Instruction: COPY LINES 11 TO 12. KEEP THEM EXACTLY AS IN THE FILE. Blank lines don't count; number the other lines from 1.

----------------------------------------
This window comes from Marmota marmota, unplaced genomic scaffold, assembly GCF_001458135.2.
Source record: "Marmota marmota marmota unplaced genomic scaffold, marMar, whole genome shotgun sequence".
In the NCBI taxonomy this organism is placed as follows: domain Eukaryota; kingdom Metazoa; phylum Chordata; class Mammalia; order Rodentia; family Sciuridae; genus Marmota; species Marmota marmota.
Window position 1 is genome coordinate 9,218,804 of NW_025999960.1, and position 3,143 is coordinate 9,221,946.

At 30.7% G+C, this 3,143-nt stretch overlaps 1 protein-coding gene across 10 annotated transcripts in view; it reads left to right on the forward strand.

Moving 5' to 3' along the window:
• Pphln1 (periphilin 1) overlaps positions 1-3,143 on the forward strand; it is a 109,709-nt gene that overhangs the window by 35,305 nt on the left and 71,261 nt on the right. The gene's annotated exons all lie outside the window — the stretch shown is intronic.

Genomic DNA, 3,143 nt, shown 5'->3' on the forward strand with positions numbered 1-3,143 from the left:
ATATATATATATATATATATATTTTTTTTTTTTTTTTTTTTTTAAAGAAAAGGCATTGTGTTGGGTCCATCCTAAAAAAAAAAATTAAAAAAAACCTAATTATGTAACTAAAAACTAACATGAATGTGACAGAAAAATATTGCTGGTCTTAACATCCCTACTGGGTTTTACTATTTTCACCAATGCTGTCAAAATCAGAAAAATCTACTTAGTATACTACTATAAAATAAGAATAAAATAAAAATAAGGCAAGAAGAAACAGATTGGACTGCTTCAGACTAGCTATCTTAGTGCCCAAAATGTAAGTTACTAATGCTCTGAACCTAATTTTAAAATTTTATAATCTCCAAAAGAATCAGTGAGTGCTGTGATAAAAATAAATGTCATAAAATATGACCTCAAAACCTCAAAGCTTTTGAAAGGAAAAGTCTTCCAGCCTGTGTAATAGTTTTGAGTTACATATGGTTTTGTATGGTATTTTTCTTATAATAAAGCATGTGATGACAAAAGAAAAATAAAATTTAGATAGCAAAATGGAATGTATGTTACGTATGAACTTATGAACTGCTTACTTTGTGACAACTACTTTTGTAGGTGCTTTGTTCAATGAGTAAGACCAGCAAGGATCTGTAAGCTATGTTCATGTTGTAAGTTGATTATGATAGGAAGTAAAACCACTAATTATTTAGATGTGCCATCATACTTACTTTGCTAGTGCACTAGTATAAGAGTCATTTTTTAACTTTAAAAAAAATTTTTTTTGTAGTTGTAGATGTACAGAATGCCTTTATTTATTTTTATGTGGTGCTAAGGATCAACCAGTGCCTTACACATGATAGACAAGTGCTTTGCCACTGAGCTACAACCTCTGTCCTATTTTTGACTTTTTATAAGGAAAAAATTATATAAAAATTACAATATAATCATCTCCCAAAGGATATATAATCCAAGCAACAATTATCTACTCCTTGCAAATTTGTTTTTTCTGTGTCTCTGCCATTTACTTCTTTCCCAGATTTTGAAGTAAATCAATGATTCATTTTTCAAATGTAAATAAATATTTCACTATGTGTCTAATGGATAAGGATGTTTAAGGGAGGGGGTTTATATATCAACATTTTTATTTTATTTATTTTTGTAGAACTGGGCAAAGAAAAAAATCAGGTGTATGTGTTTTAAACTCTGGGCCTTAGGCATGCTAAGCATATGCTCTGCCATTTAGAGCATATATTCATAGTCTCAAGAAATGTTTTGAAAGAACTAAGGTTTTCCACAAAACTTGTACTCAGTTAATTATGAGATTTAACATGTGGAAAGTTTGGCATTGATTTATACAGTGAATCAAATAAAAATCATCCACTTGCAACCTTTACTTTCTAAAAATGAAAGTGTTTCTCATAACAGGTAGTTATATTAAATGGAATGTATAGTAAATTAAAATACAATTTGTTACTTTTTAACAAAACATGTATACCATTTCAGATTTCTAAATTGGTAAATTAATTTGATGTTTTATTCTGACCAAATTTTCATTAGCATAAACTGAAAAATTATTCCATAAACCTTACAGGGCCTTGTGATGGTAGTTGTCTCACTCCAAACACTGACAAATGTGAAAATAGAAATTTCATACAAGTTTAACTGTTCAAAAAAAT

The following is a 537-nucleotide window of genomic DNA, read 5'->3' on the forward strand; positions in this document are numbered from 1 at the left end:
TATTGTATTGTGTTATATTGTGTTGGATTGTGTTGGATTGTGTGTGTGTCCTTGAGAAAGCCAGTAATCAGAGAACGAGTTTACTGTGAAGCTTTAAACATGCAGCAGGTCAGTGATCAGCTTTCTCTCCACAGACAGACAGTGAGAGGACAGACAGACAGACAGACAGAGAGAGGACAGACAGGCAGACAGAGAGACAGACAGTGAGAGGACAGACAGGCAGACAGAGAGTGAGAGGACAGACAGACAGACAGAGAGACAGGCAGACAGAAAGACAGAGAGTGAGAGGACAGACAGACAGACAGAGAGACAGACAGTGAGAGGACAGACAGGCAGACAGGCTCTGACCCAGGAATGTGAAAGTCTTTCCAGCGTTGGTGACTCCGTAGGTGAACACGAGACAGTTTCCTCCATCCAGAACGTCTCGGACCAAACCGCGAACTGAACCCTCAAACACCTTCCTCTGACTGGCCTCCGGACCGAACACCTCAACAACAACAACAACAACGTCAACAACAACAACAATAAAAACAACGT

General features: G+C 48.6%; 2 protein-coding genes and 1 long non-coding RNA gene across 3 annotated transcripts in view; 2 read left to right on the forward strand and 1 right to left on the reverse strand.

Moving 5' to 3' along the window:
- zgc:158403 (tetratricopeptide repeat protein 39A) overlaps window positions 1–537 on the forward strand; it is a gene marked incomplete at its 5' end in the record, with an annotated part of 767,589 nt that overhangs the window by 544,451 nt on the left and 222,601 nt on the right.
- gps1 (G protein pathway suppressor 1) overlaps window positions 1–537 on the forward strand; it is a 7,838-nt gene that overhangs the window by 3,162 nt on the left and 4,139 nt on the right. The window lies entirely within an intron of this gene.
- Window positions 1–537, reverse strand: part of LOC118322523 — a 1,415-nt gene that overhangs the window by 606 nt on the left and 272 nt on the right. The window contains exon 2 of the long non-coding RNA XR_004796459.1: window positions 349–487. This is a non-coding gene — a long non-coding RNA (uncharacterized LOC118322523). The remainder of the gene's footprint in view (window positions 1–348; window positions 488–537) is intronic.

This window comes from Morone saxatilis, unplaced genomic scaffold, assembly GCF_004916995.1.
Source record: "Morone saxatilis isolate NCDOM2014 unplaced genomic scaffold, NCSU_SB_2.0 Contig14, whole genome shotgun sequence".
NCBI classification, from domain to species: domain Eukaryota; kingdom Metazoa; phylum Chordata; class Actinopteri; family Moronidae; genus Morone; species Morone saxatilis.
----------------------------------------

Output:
TATTGTATTGTGTTATATTGTGTTGGATTGTGTTGGATTGTGTGTGTGTCCTTGAGAAAGCCAGTAATCAGAGAACGAGTTTACTGTGAAGCTTTAAACATGCAGCAGGTCAGTGATCAGCTTTCTCTCCACAGACAGACAGTGAGAGGACAGACAGACAGACAGACAGAGAGAGGACAGACAGGCAGACAGAGAGACAGACAGTGAGAGGACAGACAGGCAGACAGAGAGTGAGAGGACAGACAGACAGACAGAGAGACAGGCAGACAGAAAGACAGAGAGTGAGAGGACAGACAGACAGACAGAGAGACAGACAGTGAGAGGACAGACAGGCAGACAGGCTCTGACCCAGGAATGTGAAAGTCTTTCCAGCGTTGGTGACTCCGTAGGTGAACACGAGACAGTTTCCTCCATCCAGAACGTCTCGGACCAAACCGCGAACTGAACCCTCAAACACCTTCCTCTGACTGGCCTCCGGACCGAACACCTCAACAACAACAACAACAACGTCAACAACAACAACAATAAAAACAACGT

General features: G+C 48.6%; 2 protein-coding genes and 1 long non-coding RNA gene across 3 annotated transcripts in view; 2 read left to right on the forward strand and 1 right to left on the reverse strand.